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Modeling Separate and Combined Atmospheres in BIO-Plex
ISSN: 0148-7191, e-ISSN: 2688-3627
Published July 09, 2001 by SAE International in United States
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We modeled BIO-Plex designs with separate or combined atmospheres and then simulated controlling the atmosphere composition. The BIO-Plex is the Bioregenerative Planetary Life Support Systems Test Complex, a large regenerative life support test facility under development at NASA Johnson Space Center.
Although plants grow better at above-normal carbon dioxide levels, humans can tolerate even higher carbon dioxide levels. Incinerator exhaust has very high levels of carbon dioxide. An elaborate BIO-Plex design would maintain different atmospheres in the crew and plant chambers and isolate the incinerator exhaust in the airlock. This design option easily controls the crew and plant carbon dioxide levels but it uses many gas processors, buffers, and controllers.
If all the crew’s food is grown inside BIO-Plex, all the carbon dioxide required by the plants can be supplied by crew respiration and the incineration of plant and food waste. Because the oxygen mass flow must balance in a closed loop, the plants supply all the oxygen required by the crew and the incinerator. Using plants for air revitalization allows using fewer gas processors, buffers, and controllers.
In the simplest design, a single combined atmosphere was used for the crew, the plant chamber, and the incinerator. All gas processors, buffers, and controllers were eliminated. The carbon dioxide levels were necessarily similar for the crew and plants. If most of the food is grown, carbon dioxide can be controlled at the desired level by scheduling incineration.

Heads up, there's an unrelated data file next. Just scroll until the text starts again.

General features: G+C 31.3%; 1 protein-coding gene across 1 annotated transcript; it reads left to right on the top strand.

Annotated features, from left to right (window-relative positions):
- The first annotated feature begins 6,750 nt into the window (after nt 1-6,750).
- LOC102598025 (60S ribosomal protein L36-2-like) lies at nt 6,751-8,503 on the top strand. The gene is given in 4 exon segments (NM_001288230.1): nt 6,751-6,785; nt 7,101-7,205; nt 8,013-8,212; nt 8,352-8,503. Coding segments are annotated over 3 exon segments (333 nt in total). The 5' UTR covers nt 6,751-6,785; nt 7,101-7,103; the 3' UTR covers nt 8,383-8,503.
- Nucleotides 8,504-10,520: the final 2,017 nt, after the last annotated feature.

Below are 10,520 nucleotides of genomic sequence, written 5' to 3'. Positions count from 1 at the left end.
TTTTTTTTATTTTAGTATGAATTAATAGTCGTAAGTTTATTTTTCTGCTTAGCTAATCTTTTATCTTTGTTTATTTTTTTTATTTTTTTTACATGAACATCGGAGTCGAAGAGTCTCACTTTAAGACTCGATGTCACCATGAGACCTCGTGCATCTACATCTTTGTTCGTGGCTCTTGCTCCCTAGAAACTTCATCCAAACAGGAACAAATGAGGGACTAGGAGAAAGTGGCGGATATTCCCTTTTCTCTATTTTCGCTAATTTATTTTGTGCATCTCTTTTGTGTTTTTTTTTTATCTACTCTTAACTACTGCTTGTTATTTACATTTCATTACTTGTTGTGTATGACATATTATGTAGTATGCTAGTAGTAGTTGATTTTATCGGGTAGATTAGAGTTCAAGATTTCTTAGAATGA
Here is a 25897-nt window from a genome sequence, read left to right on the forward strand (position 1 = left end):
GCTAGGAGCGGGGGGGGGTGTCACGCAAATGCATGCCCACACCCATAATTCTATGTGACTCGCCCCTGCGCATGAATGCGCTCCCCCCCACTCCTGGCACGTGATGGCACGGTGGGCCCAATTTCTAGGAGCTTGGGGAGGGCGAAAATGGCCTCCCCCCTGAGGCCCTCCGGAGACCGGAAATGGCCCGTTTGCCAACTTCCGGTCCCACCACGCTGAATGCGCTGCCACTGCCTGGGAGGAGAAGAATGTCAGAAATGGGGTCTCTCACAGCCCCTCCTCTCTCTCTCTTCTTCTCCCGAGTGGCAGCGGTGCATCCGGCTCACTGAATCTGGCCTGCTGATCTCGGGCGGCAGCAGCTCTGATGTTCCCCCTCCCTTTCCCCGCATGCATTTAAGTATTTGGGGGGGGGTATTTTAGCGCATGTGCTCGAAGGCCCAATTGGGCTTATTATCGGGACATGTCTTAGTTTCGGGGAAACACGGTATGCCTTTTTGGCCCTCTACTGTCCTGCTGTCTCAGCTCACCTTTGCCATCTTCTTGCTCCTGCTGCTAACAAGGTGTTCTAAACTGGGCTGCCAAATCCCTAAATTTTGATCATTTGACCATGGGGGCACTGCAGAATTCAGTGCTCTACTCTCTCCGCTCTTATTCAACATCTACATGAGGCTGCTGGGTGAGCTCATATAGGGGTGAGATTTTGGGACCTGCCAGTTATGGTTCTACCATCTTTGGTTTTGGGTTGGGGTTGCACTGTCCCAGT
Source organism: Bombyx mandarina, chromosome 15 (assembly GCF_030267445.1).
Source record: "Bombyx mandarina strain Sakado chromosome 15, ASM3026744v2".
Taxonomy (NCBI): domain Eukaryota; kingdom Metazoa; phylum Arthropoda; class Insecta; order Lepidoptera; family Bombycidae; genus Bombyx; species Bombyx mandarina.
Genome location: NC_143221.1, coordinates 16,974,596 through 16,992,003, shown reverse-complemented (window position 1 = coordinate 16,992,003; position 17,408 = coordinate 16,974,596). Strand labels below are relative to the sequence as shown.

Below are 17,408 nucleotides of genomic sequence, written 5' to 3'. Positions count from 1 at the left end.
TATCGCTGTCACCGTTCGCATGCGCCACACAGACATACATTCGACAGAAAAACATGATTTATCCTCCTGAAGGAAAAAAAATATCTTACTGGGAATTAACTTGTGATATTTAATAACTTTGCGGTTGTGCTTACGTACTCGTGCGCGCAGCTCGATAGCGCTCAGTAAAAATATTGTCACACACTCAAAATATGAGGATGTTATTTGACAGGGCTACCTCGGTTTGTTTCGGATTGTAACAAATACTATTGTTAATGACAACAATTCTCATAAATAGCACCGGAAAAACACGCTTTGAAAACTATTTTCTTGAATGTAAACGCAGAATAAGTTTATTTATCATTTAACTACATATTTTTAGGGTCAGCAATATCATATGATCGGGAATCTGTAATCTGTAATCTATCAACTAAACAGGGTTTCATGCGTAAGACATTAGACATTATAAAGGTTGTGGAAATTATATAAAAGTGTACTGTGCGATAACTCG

An intermediate design uses one atmosphere for the crew and incinerator chambers and a second for the plant chamber. This allows different carbon dioxide levels for the crew and plants. Better control of the atmosphere is obtained by varying the incineration rate. Less gas processing, storage, and control is needed if more food is grown.
Using plants for air revitalization allows reducing physicochemical processing, buffering, and control. Tests of optimized one or two atmosphere designs would be significant missions for BIO-Plex.
CitationJones, H., Finn, C., Kwauk, X., and Blackwell, C., "Modeling Separate and Combined Atmospheres in BIO-Plex," SAE Technical Paper 2001-01-2361, 2001, https://doi.org/10.4271/2001-01-2361.
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